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Growth in sustainable bond fund assets slows down, report

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Published: 2 May 2023

Stalling progress for the sector reflects wider bond market jitters in 2022 and a reluctance to invest in long duration green bonds at a time of economic uncertainty, Morningstar research finds.

Net assets held in sustainable bond funds grew at a slower pace last year, according to the latest report by Moningstar | Arthon Meekodong on iStock.


Net assets held in sustainable bond funds rose in 2022, but at a slower pace than previous years, according to research from Morningstar. The slow down occurred against the backdrop of large outflows from traditional bond funds triggered by the impact of Russia’s invasion of Ukraine.

Assets in sustainable bond funds globally reached $516bn by end-2022, of which 23% were in passive funds. That represented a rise of only $44bn in net inflows compared to 2021, but the overall figure is still 11 times higher than a decade ago, the market analytics company said.

Morningstar defines sustainable bond funds as open-end funds and exchange-traded funds (ETFs) that claim to focus on sustainability or environmental, social, and governance (ESG) factors, or on achieving positive impact. Investment approaches covered include negative screening, positive screening, and funds focused on impact bonds. Within the impact theme, most funds invest in so-called green, social, sustainability and sustainability-linked (GSS+) bonds.

According to Morningstar, 56% of sustainable bond funds in its database have been assigned a sustainability rating from the company suggesting “their sustainability features are credible”. The figure is 83% for those specializing in GSS+ bonds. Morningstar stresses its sustainability rating is based on the ESG risk profile of bond issuers, rather than the projects financed by the bonds. 

Rocky year for green bond funds 

Green bond funds – those financing environmental projects – accounted for around two-thirds of GSS+ funds, tapping into steady bond issuance and increased representation from emerging markets, alongside developed-market issuers. However, they also underperformed the overall market.

“Up until 2022, green bond funds experienced a relatively sanguine period of positive returns and low volatility compared to conventional bond products. That relationship flipped, however, last year, as green bond funds experienced steeper losses and higher volatility in 2022, due to the longer average duration of the green bond space,” Mara Dobrescu, Morningstar’s director of fixed income, said.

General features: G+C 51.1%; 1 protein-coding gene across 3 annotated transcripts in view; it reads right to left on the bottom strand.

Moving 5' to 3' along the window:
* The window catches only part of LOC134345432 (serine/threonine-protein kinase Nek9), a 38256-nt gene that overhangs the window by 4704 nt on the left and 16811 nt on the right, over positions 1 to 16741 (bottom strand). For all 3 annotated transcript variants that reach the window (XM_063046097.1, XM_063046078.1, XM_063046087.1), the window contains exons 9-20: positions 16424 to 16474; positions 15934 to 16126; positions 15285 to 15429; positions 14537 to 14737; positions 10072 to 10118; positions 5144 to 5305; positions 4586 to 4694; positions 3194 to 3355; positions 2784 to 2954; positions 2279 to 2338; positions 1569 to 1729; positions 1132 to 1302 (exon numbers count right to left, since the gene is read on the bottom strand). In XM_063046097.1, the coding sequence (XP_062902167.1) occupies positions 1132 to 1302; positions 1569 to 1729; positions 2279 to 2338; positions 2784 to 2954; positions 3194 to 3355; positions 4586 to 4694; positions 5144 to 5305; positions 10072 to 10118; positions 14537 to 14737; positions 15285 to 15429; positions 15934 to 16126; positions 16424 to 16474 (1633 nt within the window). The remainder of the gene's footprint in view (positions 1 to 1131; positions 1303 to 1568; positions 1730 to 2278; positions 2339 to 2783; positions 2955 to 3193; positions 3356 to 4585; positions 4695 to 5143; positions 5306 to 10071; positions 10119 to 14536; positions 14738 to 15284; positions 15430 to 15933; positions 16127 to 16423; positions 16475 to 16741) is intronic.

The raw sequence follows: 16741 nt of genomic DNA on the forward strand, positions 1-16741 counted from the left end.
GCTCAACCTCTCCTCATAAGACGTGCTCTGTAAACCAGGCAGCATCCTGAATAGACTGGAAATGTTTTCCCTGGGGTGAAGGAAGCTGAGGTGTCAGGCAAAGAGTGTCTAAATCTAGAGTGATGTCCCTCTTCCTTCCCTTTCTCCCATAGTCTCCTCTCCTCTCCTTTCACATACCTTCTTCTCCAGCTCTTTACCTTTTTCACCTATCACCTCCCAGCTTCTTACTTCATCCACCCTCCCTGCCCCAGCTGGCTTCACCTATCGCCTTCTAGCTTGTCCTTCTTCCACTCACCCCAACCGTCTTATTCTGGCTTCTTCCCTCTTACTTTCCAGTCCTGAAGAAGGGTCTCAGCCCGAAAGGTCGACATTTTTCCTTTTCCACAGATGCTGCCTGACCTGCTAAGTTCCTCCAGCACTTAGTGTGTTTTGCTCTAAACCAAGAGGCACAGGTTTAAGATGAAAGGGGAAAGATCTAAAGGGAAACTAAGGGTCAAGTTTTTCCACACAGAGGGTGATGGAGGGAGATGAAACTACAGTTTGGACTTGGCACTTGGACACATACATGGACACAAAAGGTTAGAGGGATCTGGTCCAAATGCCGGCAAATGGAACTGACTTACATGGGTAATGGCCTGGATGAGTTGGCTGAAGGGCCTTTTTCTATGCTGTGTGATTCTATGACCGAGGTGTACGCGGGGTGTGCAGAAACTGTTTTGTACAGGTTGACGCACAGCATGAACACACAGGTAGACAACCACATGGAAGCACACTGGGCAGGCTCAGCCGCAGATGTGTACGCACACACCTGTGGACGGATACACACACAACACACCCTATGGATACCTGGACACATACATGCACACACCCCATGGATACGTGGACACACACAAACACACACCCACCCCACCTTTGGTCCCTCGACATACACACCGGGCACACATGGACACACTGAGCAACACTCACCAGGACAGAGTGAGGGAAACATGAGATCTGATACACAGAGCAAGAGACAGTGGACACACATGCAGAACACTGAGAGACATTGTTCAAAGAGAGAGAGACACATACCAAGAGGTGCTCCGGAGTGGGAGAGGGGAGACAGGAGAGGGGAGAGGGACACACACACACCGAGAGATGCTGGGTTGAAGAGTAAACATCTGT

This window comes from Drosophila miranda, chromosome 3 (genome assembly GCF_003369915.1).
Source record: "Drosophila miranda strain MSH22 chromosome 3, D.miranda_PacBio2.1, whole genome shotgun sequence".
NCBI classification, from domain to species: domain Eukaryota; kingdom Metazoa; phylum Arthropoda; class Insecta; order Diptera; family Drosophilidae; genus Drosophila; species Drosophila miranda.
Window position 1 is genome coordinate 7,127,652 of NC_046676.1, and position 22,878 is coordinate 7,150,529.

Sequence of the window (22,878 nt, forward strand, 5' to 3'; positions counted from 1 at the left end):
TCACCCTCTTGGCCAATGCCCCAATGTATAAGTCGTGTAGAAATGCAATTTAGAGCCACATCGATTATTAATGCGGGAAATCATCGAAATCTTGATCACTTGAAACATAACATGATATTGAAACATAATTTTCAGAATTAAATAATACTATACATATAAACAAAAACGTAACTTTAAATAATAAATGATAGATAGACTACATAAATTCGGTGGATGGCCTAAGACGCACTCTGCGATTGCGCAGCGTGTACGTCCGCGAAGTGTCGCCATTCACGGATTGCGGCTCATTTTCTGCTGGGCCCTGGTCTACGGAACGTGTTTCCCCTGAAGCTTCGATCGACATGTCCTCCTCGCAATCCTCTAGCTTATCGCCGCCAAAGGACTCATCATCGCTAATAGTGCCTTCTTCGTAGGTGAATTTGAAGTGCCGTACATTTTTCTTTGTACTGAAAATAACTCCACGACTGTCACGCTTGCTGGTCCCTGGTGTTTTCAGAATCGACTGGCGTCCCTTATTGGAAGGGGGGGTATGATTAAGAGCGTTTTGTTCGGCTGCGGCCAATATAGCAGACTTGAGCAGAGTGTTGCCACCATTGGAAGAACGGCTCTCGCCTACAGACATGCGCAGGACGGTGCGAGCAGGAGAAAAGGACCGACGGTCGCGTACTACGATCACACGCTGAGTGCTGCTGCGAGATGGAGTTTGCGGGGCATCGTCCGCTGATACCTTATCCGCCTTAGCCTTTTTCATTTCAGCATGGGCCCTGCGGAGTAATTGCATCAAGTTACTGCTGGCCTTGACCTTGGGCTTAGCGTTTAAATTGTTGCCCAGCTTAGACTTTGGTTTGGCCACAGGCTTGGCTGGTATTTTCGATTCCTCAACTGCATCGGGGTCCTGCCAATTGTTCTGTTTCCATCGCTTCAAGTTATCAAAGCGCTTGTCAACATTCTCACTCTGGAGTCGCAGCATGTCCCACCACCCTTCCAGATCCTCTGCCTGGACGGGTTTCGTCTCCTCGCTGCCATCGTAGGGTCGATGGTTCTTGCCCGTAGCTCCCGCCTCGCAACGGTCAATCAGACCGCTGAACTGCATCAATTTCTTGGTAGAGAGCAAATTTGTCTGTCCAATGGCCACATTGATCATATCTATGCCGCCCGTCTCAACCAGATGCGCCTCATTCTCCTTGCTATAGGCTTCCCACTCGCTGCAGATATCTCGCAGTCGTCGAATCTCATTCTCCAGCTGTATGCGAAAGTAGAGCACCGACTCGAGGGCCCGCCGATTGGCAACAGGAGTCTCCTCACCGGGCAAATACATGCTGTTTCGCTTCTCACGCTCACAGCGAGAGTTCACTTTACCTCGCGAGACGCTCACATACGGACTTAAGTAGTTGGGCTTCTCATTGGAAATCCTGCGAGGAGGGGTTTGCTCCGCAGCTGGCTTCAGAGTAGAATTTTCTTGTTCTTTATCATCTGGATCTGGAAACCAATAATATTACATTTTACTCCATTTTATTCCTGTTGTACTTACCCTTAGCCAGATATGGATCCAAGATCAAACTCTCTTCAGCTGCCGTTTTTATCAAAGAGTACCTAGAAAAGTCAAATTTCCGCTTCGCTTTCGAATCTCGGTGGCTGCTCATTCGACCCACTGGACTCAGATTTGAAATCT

In April,  an annual report on the sustainable debt market from the Climate Bonds Initiative reported that new volumes for green bonds amounted to $487.1bn in 2022, 16% lower than in the previous year, but still accounting for 58% of new GSS+ volumes.

Morningstar said investors needed to be aware of biases built into the portfolios of green bond funds, that could affect their performance. These include the generally longer duration of green bonds than traditional bonds, which increases interest rate risk, as well as a bias towards corporate bonds, agency, and supranational bonds over sovereign bonds, and greater representation of financials and utility sectors at the expense of the energy sector. 

The limited market development and track record of other GSS+ impact-oriented bonds made the identification of trends harder.  

Social bonds – those that finance social projects – accounted for some 20% of the GSS+ bond market. These were targeted by only 12 funds identified in the research, most of which had track records too short to be meaningfully analysed, Morningstar said.

Sustainability bonds—those that finance both environmental and social projects – also accounted for around 20% of the GSS+ bond market. However, funds dedicated to sustainability bonds have yet to emerge.

Sustainability-linked bonds – those which apply a penalty if the issuer does not meet specific ESG goals – occupy an even smaller niche, comprising under 10% of the GSS+ market. Morningstar noted that these bonds had yet to be used widely by impact bond fund managers, since their first appearance in 2019, despite having once been seen as the “next big thing” in impact investing.

So-called transition bonds have gained even less traction thus far, accounting for less than 1% of total GSS+ issuance. These target finance for projects in sectors such as steel and chemicals that are hard to decarbonise, but have yet to gain popularity, in part because internationally accepted standards for what constitutes transition finance have yet to be fully developed, Morningstar said.

While impact bond funds have yet to really take-off for many areas of the market, Morningstar found that cost of investment, at least, should not be a deterrent, as impact bond funds had not been sold at higher management fees than traditional bond funds on average. 

“Particularly in Europe, well-constructed passive green bond ETFs are available, enabling investors who truly wish to access the asset class,” Morningstar said.

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